An FDA-approved study at Ohio State’s Wexner Medical Center
hopes to determine if using a brain pacemaker can improve cognitive and
behavioral functioning in patients with Alzheimer’s disease.
During a five-hour surgery last October, Kathy Sanford
became the first Alzheimer’s patient in the United States to have a
pacemaker implanted in her brain.
She is the first of up to 10 patients who will be enrolled in the study.
Dr. Douglas Scharre, neurologist and director of the division
of cognitive neurology, and Dr. Ali Rezai, neurosurgeon and director of the neuroscience program, both at Wexner Medical
Center, are conducting the study.
“If the early findings that we’re seeing continue to be
robust and progressive, then I think that will be very promising and
encouraging for us,” says Rezai, who also directs the Center for Neuromodulation at Ohio State. “But so far we are cautiously optimistic.”
The deep brain stimulation implant is similar to a cardiac
pacemaker device with the exception that the pacemaker wires are implanted in
the brain rather than the heart.
“Basically, the pacemakers send tiny signals into the brain
that regulate the abnormal activity of the brain and normalize it more,” says
Rezai. “Right now, from what we’re seeing in our first patient, I think the
results are encouraging, but this is research. We need to do more research and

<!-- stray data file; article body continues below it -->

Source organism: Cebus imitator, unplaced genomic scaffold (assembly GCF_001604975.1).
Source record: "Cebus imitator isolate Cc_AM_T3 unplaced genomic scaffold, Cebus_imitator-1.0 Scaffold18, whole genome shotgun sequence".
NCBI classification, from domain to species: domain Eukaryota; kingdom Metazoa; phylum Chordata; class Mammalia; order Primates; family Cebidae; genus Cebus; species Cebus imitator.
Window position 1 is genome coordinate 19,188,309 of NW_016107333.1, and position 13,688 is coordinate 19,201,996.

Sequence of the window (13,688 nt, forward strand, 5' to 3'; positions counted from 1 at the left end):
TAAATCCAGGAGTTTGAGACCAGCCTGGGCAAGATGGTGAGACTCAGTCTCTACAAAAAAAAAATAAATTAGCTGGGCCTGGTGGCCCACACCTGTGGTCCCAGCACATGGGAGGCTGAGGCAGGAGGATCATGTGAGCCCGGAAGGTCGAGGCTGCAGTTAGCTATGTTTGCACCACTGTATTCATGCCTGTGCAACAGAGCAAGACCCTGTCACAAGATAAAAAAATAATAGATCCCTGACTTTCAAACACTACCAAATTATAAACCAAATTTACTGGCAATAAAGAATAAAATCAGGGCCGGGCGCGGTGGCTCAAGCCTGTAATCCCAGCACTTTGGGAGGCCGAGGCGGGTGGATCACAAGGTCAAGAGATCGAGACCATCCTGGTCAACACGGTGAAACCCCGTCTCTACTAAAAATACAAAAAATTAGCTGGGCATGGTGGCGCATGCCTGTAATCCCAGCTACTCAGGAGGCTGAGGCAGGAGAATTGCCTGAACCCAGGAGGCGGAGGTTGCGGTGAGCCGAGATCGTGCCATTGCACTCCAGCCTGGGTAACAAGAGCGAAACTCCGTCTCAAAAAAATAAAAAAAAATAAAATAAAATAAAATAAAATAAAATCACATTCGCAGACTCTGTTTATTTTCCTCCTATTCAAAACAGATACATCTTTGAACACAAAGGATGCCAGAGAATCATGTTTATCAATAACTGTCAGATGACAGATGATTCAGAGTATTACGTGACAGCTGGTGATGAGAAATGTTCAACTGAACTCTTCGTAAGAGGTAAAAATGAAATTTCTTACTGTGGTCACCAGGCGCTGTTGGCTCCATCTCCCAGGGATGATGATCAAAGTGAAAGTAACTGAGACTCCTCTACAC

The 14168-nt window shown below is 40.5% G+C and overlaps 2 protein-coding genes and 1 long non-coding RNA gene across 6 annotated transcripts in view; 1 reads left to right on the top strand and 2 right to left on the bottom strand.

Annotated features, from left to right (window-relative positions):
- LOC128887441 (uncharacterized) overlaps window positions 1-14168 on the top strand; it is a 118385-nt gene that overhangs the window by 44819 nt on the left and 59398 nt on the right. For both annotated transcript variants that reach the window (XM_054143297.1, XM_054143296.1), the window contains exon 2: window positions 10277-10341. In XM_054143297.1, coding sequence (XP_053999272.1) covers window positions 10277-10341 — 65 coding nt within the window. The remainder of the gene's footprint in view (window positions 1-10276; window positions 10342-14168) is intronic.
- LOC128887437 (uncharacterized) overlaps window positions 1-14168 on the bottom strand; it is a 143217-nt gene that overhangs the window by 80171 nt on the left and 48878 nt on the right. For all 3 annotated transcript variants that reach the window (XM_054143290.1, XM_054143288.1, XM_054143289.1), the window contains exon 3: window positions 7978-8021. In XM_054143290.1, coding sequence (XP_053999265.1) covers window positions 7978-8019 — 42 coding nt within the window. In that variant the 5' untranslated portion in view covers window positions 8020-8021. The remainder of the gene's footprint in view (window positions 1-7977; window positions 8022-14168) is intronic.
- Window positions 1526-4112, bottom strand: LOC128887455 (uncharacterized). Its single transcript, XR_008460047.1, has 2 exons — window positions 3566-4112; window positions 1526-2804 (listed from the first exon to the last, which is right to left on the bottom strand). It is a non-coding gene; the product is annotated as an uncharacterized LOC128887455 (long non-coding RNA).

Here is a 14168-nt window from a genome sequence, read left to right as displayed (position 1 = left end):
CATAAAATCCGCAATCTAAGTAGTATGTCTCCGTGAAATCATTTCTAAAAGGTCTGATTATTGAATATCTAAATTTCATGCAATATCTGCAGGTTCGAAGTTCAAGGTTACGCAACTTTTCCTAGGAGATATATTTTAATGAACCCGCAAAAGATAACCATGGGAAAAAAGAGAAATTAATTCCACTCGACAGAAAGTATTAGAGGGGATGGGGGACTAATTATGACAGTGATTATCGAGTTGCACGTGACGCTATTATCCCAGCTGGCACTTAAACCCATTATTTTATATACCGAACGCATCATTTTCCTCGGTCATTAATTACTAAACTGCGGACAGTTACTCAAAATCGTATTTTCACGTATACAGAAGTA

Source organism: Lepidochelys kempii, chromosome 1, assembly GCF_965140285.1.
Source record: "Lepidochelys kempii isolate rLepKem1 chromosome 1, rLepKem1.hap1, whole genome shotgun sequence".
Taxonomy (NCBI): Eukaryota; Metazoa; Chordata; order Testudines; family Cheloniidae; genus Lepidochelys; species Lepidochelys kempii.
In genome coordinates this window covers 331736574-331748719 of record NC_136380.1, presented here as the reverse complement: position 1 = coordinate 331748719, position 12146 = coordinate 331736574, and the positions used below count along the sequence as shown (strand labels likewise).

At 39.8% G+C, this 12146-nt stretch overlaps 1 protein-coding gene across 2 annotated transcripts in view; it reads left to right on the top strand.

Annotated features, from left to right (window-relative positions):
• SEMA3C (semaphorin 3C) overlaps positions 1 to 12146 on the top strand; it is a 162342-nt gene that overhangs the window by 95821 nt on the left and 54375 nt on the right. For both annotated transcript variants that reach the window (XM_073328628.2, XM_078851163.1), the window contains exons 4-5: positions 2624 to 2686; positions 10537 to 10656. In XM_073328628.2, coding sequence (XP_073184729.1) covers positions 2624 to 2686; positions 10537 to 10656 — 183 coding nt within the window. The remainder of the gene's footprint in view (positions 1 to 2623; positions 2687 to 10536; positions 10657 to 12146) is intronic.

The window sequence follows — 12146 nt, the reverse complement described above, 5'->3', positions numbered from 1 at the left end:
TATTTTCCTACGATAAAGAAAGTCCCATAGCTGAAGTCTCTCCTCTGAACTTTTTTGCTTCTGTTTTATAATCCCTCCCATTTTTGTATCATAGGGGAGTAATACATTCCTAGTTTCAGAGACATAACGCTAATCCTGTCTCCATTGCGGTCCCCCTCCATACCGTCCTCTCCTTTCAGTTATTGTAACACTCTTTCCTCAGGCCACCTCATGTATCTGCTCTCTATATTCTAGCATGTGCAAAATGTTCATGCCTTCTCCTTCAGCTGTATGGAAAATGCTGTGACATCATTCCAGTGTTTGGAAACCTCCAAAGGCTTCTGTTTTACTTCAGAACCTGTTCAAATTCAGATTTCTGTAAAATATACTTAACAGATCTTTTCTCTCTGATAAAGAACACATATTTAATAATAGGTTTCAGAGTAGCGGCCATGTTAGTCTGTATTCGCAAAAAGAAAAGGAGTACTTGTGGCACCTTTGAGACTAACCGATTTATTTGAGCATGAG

understand what’s going on.”
The study, which will enroll people with mild or early-stage
Alzheimer’s disease, will help determine if DBS has the potential to improve
cognitive, behavioral and functional deficits. Sanford continues to be
evaluated to determine the effectiveness of the technology, says Rezai. She
says she volunteered for the study to help others avoid the angst she has
suffered as Alzheimer’s slowly disrupted her life.
“I’m just trying to make the world a better place,” says
Sanford. “That’s all I’m doing.”
Her father, Joe Jester, says he is proud that his daughter
is participating in the study, and is pleased to see her showing improvements.
“This study seemed to just give us hope,” said Jester. “I
guess we were at the place where you just don’t do anything and watch the
condition deteriorate over the years, or try to do something that would give us
hope and might stop the progression of this disease.”
Alzheimer’s disease is the most common form of degenerative
dementia, afflicting about 5.5 million Americans and costing more than $100
billion per year, ranking it the third costliest disease in terms of health
care expenditures in the United States. Alzheimer’s disease – which has no cure
and is not easily managed – becomes progressively disabling with loss of
memory, cognition, worsening behavioral function, in addition to a gradual loss
of independent functioning, says Scharre.
The Ohio State neurology team is nationally renowned for
expertise in dementia and Alzheimer’s care and research. In addition, the
neuromodulation team at Ohio State are pioneers in the use of DBS to treat
Parkinson’s disease, as well as exploring the use of DBS for other neurological
and neurobehavioral conditions. Researchers at the Neuromodulation Center are
completing a study of DBS in patients with traumatic brain injuries, and have
initiated a study of DBS for treating obesity. The Alzheimer’s study is
scheduled to be completed in 2015.